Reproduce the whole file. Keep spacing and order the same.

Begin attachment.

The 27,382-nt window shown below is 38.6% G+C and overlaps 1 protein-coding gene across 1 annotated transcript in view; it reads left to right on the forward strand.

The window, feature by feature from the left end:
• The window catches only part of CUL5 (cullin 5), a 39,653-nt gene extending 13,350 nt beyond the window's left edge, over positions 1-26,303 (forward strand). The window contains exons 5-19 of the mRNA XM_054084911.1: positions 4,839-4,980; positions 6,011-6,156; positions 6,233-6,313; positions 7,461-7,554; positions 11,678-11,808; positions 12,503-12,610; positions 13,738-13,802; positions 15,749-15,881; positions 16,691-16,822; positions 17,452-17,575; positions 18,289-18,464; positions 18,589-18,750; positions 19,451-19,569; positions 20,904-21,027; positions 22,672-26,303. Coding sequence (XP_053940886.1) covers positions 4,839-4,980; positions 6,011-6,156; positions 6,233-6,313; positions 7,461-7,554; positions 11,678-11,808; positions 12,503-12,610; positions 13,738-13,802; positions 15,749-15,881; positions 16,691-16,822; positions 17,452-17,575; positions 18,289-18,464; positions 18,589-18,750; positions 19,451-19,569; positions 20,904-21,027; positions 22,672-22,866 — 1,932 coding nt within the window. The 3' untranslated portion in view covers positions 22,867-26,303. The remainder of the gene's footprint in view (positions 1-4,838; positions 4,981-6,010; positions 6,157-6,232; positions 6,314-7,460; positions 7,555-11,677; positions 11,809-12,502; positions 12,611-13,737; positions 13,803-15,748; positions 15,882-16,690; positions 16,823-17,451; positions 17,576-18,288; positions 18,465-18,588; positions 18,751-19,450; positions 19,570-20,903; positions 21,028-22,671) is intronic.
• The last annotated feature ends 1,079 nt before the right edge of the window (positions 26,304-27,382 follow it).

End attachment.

The 27,382-nt window shown below is 38.6% G+C and overlaps 1 protein-coding gene across 1 annotated transcript in view; it reads left to right on the forward strand.

The window, feature by feature from the left end:
• The window catches only part of CUL5 (cullin 5), a 39,653-nt gene extending 13,350 nt beyond the window's left edge, over positions 1-26,303 (forward strand). The window contains exons 5-19 of the mRNA XM_054084911.1: positions 4,839-4,980; positions 6,011-6,156; positions 6,233-6,313; positions 7,461-7,554; positions 11,678-11,808; positions 12,503-12,610; positions 13,738-13,802; positions 15,749-15,881; positions 16,691-16,822; positions 17,452-17,575; positions 18,289-18,464; positions 18,589-18,750; positions 19,451-19,569; positions 20,904-21,027; positions 22,672-26,303. Coding sequence (XP_053940886.1) covers positions 4,839-4,980; positions 6,011-6,156; positions 6,233-6,313; positions 7,461-7,554; positions 11,678-11,808; positions 12,503-12,610; positions 13,738-13,802; positions 15,749-15,881; positions 16,691-16,822; positions 17,452-17,575; positions 18,289-18,464; positions 18,589-18,750; positions 19,451-19,569; positions 20,904-21,027; positions 22,672-22,866 — 1,932 coding nt within the window. The 3' untranslated portion in view covers positions 22,867-26,303. The remainder of the gene's footprint in view (positions 1-4,838; positions 4,981-6,010; positions 6,157-6,232; positions 6,314-7,460; positions 7,555-11,677; positions 11,809-12,502; positions 12,611-13,737; positions 13,803-15,748; positions 15,882-16,690; positions 16,823-17,451; positions 17,576-18,288; positions 18,465-18,588; positions 18,751-19,450; positions 19,570-20,903; positions 21,028-22,671) is intronic.
• The last annotated feature ends 1,079 nt before the right edge of the window (positions 26,304-27,382 follow it).